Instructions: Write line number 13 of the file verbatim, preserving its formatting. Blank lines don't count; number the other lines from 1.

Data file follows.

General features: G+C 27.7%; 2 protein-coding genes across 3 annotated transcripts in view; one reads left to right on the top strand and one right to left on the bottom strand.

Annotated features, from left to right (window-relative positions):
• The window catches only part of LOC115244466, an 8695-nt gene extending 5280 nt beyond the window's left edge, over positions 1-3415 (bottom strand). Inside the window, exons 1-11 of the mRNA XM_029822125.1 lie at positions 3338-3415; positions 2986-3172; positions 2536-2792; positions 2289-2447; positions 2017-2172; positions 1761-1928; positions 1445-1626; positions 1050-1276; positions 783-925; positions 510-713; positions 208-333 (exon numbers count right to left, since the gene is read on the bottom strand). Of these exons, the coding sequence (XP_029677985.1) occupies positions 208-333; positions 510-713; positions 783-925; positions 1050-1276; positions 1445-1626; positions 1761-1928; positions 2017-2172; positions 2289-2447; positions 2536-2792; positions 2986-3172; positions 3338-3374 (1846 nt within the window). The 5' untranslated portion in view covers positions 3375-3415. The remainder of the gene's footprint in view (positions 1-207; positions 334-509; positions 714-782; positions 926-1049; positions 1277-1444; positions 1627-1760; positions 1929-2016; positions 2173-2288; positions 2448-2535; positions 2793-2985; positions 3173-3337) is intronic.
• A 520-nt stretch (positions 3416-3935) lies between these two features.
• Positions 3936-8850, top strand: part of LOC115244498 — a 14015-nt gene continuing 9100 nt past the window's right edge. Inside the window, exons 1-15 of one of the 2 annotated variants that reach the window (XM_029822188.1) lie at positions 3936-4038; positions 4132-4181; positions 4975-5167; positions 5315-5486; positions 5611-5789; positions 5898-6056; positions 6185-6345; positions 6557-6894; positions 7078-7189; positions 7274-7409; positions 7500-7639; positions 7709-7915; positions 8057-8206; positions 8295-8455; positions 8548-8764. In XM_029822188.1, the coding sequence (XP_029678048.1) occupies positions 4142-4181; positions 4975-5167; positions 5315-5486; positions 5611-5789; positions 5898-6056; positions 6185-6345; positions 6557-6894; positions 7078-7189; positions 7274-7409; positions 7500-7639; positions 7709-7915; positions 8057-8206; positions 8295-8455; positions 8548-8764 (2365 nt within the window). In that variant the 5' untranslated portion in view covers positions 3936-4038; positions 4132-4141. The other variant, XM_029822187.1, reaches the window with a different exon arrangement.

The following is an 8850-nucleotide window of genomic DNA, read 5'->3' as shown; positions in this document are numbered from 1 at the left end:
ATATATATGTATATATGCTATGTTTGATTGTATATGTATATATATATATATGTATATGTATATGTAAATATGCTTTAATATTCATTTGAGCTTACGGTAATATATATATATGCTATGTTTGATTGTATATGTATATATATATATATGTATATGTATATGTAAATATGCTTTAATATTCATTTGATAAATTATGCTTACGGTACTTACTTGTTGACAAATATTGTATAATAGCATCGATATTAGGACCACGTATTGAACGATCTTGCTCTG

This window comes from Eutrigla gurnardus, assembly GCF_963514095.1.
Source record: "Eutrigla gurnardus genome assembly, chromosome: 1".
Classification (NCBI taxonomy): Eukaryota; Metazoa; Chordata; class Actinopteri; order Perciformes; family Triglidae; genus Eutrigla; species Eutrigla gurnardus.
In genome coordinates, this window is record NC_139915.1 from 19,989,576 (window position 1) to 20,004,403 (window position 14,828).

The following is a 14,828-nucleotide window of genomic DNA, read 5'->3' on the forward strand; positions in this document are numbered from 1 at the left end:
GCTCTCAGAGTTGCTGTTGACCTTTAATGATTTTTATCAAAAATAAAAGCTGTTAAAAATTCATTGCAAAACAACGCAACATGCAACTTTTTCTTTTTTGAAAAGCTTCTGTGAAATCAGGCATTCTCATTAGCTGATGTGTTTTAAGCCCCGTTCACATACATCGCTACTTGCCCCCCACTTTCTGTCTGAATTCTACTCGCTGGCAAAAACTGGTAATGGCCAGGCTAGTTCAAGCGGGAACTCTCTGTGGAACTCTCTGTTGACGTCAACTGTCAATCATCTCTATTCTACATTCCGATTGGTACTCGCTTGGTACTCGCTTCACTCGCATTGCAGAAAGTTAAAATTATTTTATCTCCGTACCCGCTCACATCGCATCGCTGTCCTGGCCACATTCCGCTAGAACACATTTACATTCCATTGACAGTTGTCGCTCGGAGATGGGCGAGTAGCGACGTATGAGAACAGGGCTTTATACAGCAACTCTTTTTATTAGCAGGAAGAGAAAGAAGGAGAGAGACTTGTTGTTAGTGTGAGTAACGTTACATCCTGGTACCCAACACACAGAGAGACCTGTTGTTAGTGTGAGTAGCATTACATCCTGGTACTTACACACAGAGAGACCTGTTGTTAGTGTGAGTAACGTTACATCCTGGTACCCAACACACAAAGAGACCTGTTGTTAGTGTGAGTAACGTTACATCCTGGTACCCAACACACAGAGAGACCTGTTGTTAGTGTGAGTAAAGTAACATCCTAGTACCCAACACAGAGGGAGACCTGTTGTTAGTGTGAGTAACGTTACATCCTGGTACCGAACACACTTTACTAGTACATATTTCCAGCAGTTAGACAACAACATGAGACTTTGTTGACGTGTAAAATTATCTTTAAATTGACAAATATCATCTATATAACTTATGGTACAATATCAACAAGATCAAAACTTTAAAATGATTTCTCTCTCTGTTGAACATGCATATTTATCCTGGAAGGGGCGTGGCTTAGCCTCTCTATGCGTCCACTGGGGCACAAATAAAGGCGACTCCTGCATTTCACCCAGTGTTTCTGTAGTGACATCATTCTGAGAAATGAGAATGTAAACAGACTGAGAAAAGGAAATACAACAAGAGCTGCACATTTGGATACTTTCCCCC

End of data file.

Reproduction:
GCTCTCAGAGTTGCTGTTGACCTTTAATGATTTTTATCAAAAATAAAAGCTGTTAAAAATTCATTGCAAAACAACGCAACATGCAACTTTTTCTTTTTTGAAAAGCTTCTGTGAAATCAGGCATTCTCATTAGCTGATGTGTTTTAAGCCCCGTTCACATACATCGCTACTTGCCCCCCACTTTCTGTCTGAATTCTACTCGCTGGCAAAAACTGGTAATGGCCAGGCTAGTTCAAGCGGGAACTCTCTGTGGAACTCTCTGTTGACGTCAACTGTCAATCATCTCTATTCTACATTCCGATTGGTACTCGCTTGGTACTCGCTTCACTCGCATTGCAGAAAGTTAAAATTATTTTATCTCCGTACCCGCTCACATCGCATCGCTGTCCTGGCCACATTCCGCTAGAACACATTTACATTCCATTGACAGTTGTCGCTCGGAGATGGGCGAGTAGCGACGTATGAGAACAGGGCTTTATACAGCAACTCTTTTTATTAGCAGGAAGAGAAAGAAGGAGAGAGACTTGTTGTTAGTGTGAGTAACGTTACATCCTGGTACCCAACACACAGAGAGACCTGTTGTTAGTGTGAGTAGCATTACATCCTGGTACTTACACACAGAGAGACCTGTTGTTAGTGTGAGTAACGTTACATCCTGGTACCCAACACACAAAGAGACCTGTTGTTAGTGTGAGTAACGTTACATCCTGGTACCCAACACACAGAGAGACCTGTTGTTAGTGTGAGTAAAGTAACATCCTAGTACCCAACACAGAGGGAGACCTGTTGTTAGTGTGAGTAACGTTACATCCTGGTACCGAACACACTTTACTAGTACATATTTCCAGCAGTTAGACAACAACATGAGACTTTGTTGACGTGTAAAATTATCTTTAAATTGACAAATATCATCTATATAACTTATGGTACAATATCAACAAGATCAAAACTTTAAAATGATTTCTCTCTCTGTTGAACATGCATATTTATCCTGGAAGGGGCGTGGCTTAGCCTCTCTATGCGTCCACTGGGGCACAAATAAAGGCGACTCCTGCATTTCACCCAGTGTTTCTGTAGTGACATCATTCTGAGAAATGAGAATGTAAACAGACTGAGAAAAGGAAATACAACAAGAGCTGCACATTTGGATACTTTCCCCC